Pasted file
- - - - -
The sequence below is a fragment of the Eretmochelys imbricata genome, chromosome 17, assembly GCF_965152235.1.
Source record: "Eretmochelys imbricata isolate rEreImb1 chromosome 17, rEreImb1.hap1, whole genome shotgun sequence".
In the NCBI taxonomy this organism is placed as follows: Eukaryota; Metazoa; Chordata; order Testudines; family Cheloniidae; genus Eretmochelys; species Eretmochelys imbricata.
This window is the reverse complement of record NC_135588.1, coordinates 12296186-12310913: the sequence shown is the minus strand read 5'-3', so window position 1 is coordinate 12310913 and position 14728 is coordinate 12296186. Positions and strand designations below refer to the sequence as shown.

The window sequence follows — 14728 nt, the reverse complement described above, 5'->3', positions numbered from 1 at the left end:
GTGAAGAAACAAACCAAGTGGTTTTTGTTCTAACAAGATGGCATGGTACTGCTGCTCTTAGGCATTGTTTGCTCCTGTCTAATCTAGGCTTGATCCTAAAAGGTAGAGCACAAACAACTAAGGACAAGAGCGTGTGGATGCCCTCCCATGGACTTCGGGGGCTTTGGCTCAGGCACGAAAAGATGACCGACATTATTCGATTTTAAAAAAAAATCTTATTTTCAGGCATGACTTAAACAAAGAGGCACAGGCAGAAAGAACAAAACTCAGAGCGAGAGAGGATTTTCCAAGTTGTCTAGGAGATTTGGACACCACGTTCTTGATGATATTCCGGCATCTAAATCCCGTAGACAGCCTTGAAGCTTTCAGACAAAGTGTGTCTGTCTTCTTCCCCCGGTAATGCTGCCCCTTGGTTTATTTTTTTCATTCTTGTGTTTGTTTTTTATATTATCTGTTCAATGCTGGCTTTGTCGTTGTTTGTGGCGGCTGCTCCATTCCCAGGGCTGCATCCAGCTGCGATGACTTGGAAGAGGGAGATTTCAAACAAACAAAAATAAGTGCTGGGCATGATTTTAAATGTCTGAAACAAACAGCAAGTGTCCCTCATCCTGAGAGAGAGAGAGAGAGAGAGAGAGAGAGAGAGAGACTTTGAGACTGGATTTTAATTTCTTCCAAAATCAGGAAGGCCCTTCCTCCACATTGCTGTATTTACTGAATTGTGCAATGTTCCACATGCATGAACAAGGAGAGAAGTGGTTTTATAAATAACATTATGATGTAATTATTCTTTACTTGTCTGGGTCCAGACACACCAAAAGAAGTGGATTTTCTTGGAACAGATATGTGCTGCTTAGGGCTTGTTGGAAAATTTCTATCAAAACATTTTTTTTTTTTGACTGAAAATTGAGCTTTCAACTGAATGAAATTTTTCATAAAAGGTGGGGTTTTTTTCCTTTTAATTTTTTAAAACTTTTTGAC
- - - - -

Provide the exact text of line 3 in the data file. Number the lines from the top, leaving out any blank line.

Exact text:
In the NCBI taxonomy this organism is placed as follows: Eukaryota; Metazoa; Chordata; order Testudines; family Cheloniidae; genus Eretmochelys; species Eretmochelys imbricata.